Education Czech Republic: Let us be inventively creative
Students who participated in the so-called dual type education have recently graduated. The joint training program of Kecskemét College, Mercedes Benz Manufacturing Hungary ltd, and Knorr-Bremse Brake Systems ltd., that was launched in 2012, serves as an example for the introduction of such academic training at a national level.
Creativity in professional and personal behaviour is just as significant as literacy and should be approached in the same way. The English author, speaker and expert on education Sir Kenneth Robinson in one of his lectures told a story about a six-year-old girl who was asked at the beginning of a drawing lesson by her teacher what will the drawing be about. The girl answered that she will draw a picture of God. “But nobody knows what God looks like“ said the teacher. The girl promptly answered “Then soon you will know it“. Children are not afraid of dealing with things they are not quite sure about. They are not afraid of making mistakes and if they do not know how to do something then they just simply try to do it. To be wrong and to be creative are not the same, but if we will be afraid of making mistakes we will never be able to introduce anything new. However this is how a majority of managers run their firms – they rub their employees´ noses in the mistakes they made. And this is how our educational system is set and run – a mistake is the worst offence committed by a pupil or student. Consequently in our professional life we are diverted by this approach from the creative potential. Pablo Picasso once quoted that we are all born as creative artists, but year by year of our life we lose the capabilty of remaining to be one.
A majority of young creative people are not aware of their abilities and talents
How to prevent this from happening?Let us change the system which is primarily focused on academic and theoretical knowledge. Subjects which are fundamental for a future profession are set aside as less significant. Young people are discouraged from what they like and convinced that this is correct while reasoning that anyhow this would not provide a living for them when they grow up. “Do not be too enthusiastic about painting, even so you will never be an artist“ and similar “well meant“ advices can often be heard. The model of 8-year secondary schools which became a standard for systematic parents in the Czech Republic is nothing but a very long process of admission to university studies, where the forcible re-education of their descendants continues in an educational system adapted to the character of the particular institution. All this leads to the fact that a majority of young creative people are not aware of their abilities and talents, let alone to be supported in their development.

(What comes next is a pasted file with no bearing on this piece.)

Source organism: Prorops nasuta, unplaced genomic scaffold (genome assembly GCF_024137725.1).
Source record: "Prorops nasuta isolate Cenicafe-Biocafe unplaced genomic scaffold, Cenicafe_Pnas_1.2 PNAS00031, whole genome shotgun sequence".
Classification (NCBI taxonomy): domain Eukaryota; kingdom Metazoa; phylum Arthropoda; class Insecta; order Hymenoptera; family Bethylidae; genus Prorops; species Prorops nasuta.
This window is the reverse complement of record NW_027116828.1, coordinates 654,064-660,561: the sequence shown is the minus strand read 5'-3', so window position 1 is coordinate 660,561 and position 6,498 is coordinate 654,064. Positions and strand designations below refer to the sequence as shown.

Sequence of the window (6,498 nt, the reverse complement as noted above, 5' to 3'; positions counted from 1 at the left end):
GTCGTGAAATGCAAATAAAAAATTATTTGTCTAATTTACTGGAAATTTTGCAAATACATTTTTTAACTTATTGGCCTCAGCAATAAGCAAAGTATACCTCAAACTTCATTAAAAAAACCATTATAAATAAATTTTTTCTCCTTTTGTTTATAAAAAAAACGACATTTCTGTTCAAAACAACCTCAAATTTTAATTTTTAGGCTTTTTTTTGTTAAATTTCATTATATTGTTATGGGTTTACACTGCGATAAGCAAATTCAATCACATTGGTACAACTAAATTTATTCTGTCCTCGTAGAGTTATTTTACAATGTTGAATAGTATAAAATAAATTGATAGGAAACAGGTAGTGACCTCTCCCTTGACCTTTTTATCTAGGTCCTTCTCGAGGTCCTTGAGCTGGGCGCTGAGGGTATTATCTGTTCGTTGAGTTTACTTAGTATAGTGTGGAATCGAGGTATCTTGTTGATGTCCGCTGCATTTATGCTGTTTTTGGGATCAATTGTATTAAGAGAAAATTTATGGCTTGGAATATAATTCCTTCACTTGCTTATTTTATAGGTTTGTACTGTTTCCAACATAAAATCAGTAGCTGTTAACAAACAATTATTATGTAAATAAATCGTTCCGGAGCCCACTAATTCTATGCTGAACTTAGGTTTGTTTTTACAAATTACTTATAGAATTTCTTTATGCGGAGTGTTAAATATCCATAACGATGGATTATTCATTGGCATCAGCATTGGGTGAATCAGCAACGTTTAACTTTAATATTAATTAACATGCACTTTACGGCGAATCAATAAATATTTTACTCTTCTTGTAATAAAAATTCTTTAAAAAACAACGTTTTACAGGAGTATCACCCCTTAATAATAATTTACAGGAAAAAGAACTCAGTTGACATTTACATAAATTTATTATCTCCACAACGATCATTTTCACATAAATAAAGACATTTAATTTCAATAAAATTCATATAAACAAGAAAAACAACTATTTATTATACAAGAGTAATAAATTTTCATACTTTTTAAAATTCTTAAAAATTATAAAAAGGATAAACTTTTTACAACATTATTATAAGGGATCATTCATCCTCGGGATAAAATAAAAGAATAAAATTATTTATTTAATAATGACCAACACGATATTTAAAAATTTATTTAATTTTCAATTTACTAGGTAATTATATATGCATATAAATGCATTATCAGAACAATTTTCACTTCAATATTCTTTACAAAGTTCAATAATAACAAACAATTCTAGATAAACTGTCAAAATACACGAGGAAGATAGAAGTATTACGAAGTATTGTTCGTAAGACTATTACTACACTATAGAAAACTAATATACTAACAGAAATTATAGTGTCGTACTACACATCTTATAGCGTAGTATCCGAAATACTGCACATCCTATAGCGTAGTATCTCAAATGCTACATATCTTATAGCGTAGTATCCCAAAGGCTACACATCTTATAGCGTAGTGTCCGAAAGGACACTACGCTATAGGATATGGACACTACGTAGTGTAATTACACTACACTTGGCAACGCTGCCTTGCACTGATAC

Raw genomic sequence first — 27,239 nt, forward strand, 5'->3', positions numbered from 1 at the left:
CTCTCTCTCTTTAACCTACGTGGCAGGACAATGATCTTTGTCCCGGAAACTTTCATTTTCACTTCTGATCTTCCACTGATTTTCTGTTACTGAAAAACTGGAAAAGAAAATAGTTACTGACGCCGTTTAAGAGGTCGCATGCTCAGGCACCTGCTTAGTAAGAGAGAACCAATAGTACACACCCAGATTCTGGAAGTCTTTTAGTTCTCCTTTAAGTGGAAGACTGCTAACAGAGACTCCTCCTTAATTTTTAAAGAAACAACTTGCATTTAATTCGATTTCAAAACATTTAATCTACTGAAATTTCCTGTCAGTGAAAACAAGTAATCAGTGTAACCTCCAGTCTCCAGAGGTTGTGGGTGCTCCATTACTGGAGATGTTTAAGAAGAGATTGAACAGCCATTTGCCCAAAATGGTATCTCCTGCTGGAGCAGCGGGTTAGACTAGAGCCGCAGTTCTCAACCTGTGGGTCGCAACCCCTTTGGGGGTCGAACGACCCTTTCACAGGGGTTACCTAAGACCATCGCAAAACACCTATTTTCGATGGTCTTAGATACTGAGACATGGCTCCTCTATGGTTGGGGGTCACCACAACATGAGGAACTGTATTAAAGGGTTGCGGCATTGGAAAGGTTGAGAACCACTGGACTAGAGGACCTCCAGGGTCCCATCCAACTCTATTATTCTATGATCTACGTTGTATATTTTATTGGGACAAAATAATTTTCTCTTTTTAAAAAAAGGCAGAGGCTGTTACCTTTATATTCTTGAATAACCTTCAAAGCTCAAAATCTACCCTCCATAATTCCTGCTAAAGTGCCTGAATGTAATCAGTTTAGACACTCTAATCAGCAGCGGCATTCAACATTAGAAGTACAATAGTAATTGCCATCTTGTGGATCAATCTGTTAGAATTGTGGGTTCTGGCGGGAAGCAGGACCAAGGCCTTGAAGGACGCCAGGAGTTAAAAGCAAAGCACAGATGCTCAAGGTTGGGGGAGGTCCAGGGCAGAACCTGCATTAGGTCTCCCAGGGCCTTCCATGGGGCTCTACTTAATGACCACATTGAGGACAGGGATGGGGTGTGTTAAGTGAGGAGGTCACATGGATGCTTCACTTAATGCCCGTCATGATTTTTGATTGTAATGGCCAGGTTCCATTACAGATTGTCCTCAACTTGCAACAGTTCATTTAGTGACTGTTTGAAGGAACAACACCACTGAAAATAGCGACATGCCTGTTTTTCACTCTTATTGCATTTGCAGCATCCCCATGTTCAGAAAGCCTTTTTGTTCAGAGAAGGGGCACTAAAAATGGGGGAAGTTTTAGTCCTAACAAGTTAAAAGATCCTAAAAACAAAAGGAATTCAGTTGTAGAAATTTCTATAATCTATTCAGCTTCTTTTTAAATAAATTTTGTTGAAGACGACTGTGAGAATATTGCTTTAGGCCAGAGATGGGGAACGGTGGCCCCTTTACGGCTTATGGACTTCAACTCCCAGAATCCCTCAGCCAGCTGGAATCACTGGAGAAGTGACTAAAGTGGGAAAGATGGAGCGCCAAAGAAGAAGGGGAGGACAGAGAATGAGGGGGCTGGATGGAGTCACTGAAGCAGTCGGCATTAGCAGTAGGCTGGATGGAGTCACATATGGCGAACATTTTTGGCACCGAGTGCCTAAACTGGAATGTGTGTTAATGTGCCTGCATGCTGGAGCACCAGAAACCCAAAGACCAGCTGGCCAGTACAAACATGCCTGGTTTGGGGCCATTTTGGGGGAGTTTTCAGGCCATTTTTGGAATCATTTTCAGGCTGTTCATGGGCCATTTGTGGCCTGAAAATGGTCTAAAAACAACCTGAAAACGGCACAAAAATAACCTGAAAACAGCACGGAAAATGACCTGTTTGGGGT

All this from the viewpoint of schools gives an impression that not only in the Czech Republic but in all post-communist countries the only thing of concern is the pursuit of academic degrees and titles. Those who gain them, however suddenly find out that they are absolutely useless. Earlier if you had an academic degree or title you also had a job. Jobs formerly filled by secondary school graduates are now filled by university graduates, and doctoral study graduates have jobs the character of which is very far from scientific work. We are witnesses of the devaluation of knowledge and we are gradually losing control of it. And this is a really dangerous and risky game.